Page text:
Matchmaking is the existing automated process in League of Legends that matches a player to and against other players in games.
The system estimates how good a player is based on whom the player beats and to whom the player loses. It tries to make matches where it thinks a player has a 50/50 chance of winning. It knows pre-made teams are an advantage, so it gives pre-made teams tougher opponents than if each player had queued alone (or other premades of a similar total skill level). Riot Games uses some formulas in an attempt to make the pre-made teams vs solo players matching fair.
The basic concept is that the system over time understands how strong of a player you are, and attempts to place you in games with people of the same strength. As much as possible, the game tries to create matches that are a coin flip between players who are about the same skill.
The basic priorities of the system are, in order of importance:
- Protecting new players from experienced ones.
- Fairness & creating competitive matches.
- Finding a match at all. The longer you wait, the more important this priority is.
There are three steps on that the matchmaking system follows:
1: Determine the player's strength
- If solo queued, it’s just based on personal rating (i.e. ranked team rating for ranked team, normal games rating for normal games).
- If it's a pre-made team, the rating is the average of the team members, along with an increase based on the type of pre-made to make sure that the team gets tougher opponents, because being a pre-made is an advantage.
2: Determine eligible opponents
- Initially, the system will only match you with very similar players based on the rating you have been assigned. Eventually, it gives you less ideal matches because it doesn't want you to be in line forever.
- New players get special protection to increase the likelihood of being matched with and against other new players.
3: Find a match
- Eventually, the system finds a match that is deemed "fair" for everyone involved, and puts the players into a game.
- The system then tries to balance the team to make two teams with 50% odds of winning. In our mid-beta pool, which has very few players relative to what is in release, the majority of games created by the system had teams predicted to be extremely fair (no team with odds greater than 55% to win). We expect that in release, that 98%+ of the time we will see games where no team is thought by the system to have a higher than 55% chance to win. This is because adding a small amount of players to the system dramatically improves the quality of matches made, and we expect a lot more people to be playing at release than in closed beta...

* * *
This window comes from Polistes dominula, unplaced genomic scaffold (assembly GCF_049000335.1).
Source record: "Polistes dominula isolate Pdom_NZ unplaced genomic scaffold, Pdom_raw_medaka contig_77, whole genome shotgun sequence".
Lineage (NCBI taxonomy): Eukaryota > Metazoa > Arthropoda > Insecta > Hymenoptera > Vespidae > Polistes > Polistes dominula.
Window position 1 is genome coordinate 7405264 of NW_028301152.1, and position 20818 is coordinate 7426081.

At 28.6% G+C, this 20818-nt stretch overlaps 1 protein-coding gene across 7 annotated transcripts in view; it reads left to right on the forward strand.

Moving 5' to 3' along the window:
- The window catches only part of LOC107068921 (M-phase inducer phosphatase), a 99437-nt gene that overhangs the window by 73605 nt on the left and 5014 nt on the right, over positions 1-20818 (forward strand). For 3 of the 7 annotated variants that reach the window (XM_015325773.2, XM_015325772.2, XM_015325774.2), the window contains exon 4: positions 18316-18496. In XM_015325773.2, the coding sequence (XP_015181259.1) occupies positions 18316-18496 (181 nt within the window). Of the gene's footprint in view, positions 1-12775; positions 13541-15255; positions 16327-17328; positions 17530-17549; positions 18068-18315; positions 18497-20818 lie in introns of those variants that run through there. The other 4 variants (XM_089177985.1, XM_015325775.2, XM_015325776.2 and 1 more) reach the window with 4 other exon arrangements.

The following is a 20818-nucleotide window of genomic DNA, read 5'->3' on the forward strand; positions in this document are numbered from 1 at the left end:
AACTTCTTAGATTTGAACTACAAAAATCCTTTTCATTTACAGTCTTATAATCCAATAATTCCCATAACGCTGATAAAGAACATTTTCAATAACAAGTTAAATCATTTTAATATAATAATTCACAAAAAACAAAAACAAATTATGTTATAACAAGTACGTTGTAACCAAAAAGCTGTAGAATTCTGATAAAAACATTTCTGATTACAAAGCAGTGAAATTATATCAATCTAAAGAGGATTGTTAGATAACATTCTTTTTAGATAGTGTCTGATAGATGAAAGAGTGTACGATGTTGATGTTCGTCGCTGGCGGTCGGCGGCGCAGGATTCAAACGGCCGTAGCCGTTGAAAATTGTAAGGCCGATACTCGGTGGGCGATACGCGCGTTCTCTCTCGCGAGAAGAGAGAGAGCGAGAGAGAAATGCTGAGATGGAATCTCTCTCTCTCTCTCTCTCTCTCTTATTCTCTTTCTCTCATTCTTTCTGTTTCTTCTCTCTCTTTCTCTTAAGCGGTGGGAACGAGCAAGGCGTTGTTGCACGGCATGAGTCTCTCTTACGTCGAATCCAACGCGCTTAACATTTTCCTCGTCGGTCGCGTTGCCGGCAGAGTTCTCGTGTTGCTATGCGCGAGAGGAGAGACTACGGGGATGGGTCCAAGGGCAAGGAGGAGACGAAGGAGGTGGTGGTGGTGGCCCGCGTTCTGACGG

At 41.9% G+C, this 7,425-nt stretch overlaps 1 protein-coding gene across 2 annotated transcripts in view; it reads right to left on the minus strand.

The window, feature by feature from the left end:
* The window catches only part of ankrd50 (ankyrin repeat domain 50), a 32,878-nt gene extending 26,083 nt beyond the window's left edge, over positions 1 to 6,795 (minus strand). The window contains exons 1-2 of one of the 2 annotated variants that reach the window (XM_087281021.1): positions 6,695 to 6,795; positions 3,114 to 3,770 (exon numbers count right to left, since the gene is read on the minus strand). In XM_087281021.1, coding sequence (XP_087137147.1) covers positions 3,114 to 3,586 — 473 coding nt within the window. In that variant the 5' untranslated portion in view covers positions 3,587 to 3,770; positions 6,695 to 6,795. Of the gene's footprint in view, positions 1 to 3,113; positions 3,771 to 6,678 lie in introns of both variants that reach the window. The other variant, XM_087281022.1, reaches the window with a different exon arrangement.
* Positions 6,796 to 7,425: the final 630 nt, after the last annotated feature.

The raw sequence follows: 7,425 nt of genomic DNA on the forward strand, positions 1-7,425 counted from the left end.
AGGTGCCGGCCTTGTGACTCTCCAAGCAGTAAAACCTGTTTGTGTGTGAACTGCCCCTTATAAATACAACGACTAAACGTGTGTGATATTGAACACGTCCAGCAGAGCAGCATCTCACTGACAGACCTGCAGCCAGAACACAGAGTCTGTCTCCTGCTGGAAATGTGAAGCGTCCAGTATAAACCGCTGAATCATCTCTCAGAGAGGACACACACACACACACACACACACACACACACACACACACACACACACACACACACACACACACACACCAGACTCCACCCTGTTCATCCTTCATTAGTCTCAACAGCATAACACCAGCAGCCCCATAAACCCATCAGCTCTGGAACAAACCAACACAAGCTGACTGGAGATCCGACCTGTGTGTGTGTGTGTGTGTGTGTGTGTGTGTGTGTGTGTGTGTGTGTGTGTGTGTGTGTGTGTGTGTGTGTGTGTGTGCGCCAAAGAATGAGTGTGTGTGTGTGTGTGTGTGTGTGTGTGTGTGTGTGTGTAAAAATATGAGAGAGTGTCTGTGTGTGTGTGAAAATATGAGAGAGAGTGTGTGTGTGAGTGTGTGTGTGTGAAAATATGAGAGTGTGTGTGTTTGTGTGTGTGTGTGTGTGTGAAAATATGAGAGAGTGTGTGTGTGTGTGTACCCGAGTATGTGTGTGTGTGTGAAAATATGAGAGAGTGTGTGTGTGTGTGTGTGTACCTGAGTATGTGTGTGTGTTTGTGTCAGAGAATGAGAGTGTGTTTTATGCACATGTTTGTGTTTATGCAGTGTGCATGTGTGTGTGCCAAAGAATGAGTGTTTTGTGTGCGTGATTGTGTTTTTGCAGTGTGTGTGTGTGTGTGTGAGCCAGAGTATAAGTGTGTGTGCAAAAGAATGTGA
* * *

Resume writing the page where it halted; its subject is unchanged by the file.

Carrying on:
The Matchmaking System works along with a modified version of the Elo system. The basic gist of the Elo system is that it uses math to compare two player ratings to guess the game result – like, "Player A will win vs Player B 75% of the time". From there, the game is played. If a player wins, the player gain points. On the contrary, if the player loses, he loses points. If the win was "unexpected" (i.e. the system expects you to lose), the points you gain are larger. 
The system was modified for team use, and basically, the concept is that a player gets a team Elo based on whoever is on the team, and if the player wins, it is assumed that everyone on the team was “better” than the guess, and gains points. There are some problems with this, but it generally works out, especially if people use pre-mades a little bit. The System do a few little things to nudge the Elo rating in the right direction when you start out so that people get where they need to get faster.
- Various proprietary methods to identify players that are significantly more skilled than a new player, and boot their rating up a bunch behind the scenes when we notice this.
- Gaining levels boosts a player's Elo rating a lot. This further helps separate level 30 summoners from low level summoners.
Additionally, newer players gain and lose points more rapidly so that they are able to play in their skill level faster. Over time, this means that good players end up high rated because they do better than the system expects, until the system is guessing correctly how often they will win.
Zileas, the VP of game design, has made a detailed post on the matchmaking engine